NETWORK PERFORMANCE VALIDATION:
To ensure that a 100 Gigabit Ethernet network is capable of supporting a variety of services (such as VoIP and video), an RFC 2544 test can be executed, whereby the 100G pipe will be tested and confirmed
for 100% throughput and low-latency frame loss by testing at different frame sizes.
RFC 2544 AND Y.1564 TEST
The predefined frame sizes will simulate various traffic conditions, because small frame sizes increase the number of frames transmitted, thereby stressing the network device. Because carriers are currently faced with stressful constraints in terms of time to deployment, the industry can now initiate a shift toward ITU-T Y.1564 (EtherSAM) for turn-up testing. This test offers simultaneous tests (as opposed to RFC 2544’s sequential tests), and validates multiple services at the same time, thereby qualifying the services as defined in the SLA. ITU-T Y.1564 is a crucial test that must be executed, and is based on two phases. The first phase, which is called the network configuration test, consists of validating the QoS mechanisms and limits based on the key performance indicator (KPI) threshold: the committed information rate (CIR), the excess information rate and the discard traffic conditions.
Figure 5 above shows the KPIs that will be measured during the network configuration test.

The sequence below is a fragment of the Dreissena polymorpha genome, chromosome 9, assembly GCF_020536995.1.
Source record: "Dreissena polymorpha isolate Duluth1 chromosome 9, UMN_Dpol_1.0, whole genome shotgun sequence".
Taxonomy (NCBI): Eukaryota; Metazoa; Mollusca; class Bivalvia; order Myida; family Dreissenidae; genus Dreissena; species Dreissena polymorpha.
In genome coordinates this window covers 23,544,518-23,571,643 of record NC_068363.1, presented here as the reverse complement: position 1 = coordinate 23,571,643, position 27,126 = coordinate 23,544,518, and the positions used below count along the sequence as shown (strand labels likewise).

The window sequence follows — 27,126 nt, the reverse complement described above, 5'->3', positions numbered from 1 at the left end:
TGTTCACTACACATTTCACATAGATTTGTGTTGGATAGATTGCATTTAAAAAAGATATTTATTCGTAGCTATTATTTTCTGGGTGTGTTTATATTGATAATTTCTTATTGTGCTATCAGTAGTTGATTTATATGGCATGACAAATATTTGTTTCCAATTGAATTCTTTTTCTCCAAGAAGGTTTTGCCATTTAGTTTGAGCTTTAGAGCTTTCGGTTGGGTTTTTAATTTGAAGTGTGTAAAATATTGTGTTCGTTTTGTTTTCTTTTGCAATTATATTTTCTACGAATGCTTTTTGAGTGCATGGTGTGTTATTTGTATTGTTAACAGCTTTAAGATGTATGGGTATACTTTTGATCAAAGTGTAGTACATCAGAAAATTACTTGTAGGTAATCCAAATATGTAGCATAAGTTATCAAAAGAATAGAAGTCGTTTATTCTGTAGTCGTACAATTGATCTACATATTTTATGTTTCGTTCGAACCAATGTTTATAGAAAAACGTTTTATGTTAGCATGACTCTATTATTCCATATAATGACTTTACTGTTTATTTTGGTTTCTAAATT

The second phase, called the service performance test (see Figure 6), runs all services simultaneously and validates each service individually based on the specified CIR and SLA. This means that each selected service will be run simultaneously in order to measure the throughput, jitter and latency of each service. A pass/fail result will then be generated based on the service-specific thresholds provided.
As part of the process of minimizing test times and reducing the amount of truck rolls, a dual test set (DTS) configuration can measure the performance of the system under test (SUT) by measuring both transmission directions. Additionally, this test (which is also known as a head-to-toe test) offers a lot of value when the networks feature multiple routers.
In a DTS configuration, the user can have one test set controlling the other by simply dedicating one as the “local” test set and the other as the “remote” test set. This makes it easy to determine in which direction the traffic is flowing. It also provides asymmetric results that can easily identify network limitations. For example, Figure 7 to the right shows a local-to-remote direction in red, and a remote-to-local direction in green. This bidirectional flow of traffic enables the test sets to transmit and receive at the same time.